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All comments by Steve Willner
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Rainer's 1), 2), and 3) are closely related. 1) is simply a fact; 2) gives a use for the extra step; 3) is one reason that use is important.

If clubs are the key suit, and the ask is 4D, you can still stop in 4NT if the response is 4H or 4NT but not otherwise (unless you give up the queen ask after 4S to make 4NT a signoff). If 4C is the ask, you can sign off in 4NT after any response except void-showing 5C and higher.

I like ace-asking less than Rainer does, so I'd play Minorwood or Redwood only when the _asker_ is unlimited, but that has nothing to do with which bid does the asking.
20 hours ago
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“In practice clubs can make any regulations…”

Why “in practice?” As far as I know, ACBL clubs are welcome to make any rules they want about allowed methods and about alerting in their own games. (I believe they have to conform to ACBL rules for such things as STaCs and NAP/GNT qualifiers.)
20 hours ago
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I don't know what the rules say for Bridge Club Live. Pauses after skip bids are required in some jurisdictions but not others.

In the ACBL, Kit's (Jun 18) item 4) is the proper procedure. Item 2) is legal, but if a given player sometimes chooses 2) and sometimes 4), which one is chosen on a particular occasion gives UI to partner.

Looking at things that way, the question is not only what BCL requires but also what this West normally does. In the ACBL, the mandatory pause is often ignored, especially by weak players. If this West normally ignores the mandatory pause but has chosen to observe it this time, East has UI with the usual consequences. If West has done what he always does, then there's no UI, and East can choose whatever call he wants.

As a practical matter, it may be difficult for the Director to find out what West normally does. Asking West and East some questions is a good start. In the end, the Director has to do his best and rule according to what he finds out.
22 hours ago
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One of the benefits of claiming is that nobody can be deemed to commit a future irregularity. (There is a WBFLC minute to this effect.) As of now, when ruling on a claim, the ruling should not consider any line of play that includes an irregularity.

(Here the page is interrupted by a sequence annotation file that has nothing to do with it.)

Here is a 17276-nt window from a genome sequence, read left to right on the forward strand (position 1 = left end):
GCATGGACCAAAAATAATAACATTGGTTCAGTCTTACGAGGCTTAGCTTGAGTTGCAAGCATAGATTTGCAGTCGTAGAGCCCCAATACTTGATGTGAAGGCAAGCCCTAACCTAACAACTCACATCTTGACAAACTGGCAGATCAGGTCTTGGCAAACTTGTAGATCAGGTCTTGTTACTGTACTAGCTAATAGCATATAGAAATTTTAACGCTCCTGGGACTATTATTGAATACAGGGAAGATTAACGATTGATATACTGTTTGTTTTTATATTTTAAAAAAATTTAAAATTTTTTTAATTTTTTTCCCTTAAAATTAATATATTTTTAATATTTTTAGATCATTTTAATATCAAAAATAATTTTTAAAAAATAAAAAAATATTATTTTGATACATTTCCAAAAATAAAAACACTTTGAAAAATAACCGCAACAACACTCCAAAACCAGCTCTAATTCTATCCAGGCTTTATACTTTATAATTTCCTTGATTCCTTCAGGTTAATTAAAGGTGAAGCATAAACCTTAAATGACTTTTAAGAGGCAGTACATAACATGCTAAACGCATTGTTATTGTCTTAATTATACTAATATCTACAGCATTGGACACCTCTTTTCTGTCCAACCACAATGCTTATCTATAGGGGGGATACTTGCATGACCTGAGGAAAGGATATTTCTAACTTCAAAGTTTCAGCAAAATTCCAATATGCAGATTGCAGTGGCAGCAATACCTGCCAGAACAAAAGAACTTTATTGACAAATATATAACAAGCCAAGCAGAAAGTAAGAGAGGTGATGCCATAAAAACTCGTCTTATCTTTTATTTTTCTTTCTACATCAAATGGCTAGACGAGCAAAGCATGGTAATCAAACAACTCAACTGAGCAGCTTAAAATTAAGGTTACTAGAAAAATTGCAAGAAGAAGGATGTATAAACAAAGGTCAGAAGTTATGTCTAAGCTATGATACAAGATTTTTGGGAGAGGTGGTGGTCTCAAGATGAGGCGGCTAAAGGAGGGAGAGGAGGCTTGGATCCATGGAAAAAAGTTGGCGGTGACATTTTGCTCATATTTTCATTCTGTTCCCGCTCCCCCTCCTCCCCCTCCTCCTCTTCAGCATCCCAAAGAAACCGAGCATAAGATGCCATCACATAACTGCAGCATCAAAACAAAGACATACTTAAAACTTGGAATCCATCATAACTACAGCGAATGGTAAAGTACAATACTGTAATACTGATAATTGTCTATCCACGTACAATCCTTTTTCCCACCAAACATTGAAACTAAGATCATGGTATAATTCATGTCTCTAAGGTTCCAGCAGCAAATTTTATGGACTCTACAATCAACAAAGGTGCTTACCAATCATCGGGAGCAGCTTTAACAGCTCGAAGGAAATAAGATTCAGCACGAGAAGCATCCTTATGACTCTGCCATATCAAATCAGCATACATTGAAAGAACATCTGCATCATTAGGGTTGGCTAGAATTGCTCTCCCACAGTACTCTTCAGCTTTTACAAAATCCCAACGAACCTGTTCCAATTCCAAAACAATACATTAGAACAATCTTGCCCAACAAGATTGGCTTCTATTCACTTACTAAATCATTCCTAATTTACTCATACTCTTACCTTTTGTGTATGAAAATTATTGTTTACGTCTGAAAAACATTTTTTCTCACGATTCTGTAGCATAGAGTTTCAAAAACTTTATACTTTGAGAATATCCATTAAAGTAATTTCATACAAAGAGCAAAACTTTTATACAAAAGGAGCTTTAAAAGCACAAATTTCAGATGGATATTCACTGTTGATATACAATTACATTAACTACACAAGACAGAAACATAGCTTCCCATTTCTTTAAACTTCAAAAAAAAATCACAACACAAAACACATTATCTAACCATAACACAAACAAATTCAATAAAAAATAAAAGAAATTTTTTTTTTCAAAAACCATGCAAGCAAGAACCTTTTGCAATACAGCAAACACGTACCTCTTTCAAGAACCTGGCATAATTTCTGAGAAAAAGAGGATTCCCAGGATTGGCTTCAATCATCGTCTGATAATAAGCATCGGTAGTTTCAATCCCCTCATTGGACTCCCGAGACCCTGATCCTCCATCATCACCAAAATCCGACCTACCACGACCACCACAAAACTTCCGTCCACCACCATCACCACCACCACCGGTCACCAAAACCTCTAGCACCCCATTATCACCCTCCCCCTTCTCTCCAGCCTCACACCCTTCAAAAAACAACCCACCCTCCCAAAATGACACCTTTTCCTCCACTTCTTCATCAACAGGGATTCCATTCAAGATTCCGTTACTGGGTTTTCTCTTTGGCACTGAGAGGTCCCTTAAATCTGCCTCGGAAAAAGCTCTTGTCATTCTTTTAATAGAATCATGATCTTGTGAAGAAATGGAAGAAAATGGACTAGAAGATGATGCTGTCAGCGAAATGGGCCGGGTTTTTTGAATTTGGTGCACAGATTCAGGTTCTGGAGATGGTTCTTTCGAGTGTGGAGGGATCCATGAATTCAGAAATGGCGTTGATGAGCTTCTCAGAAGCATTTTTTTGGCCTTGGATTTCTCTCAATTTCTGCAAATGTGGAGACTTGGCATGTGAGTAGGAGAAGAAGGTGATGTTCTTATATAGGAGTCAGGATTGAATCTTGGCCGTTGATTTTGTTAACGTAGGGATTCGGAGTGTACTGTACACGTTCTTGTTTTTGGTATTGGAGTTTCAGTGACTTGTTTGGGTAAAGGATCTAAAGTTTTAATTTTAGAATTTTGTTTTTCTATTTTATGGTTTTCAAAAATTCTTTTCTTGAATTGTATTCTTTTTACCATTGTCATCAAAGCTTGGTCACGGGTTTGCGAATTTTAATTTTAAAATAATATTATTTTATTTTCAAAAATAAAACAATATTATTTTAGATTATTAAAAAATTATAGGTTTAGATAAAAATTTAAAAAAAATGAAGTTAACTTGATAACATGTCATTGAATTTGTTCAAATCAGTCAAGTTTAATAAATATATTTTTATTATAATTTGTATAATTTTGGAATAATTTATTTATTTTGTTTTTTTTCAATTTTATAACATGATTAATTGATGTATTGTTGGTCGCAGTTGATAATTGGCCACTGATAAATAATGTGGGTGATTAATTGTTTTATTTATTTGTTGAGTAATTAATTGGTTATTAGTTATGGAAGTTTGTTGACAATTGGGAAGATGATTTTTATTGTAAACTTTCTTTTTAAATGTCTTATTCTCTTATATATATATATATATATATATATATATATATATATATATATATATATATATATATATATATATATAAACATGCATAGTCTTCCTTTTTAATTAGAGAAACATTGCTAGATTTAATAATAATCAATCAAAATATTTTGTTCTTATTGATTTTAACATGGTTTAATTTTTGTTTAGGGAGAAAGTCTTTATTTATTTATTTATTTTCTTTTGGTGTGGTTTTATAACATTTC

The 2017 Laws, when they come into effect, will complicate this principle. In this case, if the “play” subsequent to the claim is just to aid the Director in determining an equitable outcome, no revoke should be allowed. If instead it's an actual continuation of play under the new Law 68D2b, then the usual revoke rules will apply, as far as I can tell. The OP wrote “To demonstrate their point…” and did not mention any concurrence (L68D2b(1)), both of which make me think this case is a demonstration, not play.

When the Director notices a revoke that the players don't, the usual practice is not to call attention until it's too late for trick adjustments but then to restore equity under L64C. I don't think this is codified in law anywhere, but I've been told this by several senior Directors I respect.
July 17
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How did you plan to play 6S? What are its chances of making? And what are the IMP odds if you don't know what contract the other table will be in?

Would opener's bidding have been the same if he held Axxxx AKQxxx Ax -v-? Is the 5-level safe?
July 17
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It doesn't matter which way ‘round you play it, but 3 should have a wider range than 3. In effect you divide the range into thirds instead of halves and put two of the thirds into 3. Which two you pick is unimportant.

There is merit in playing 3 as split-range: either stronger or weaker than 3, which shows the middle third.

Of course this only applies if you like Bergen raises at all. I’m not a fan myself, but there are worse methods in popular use.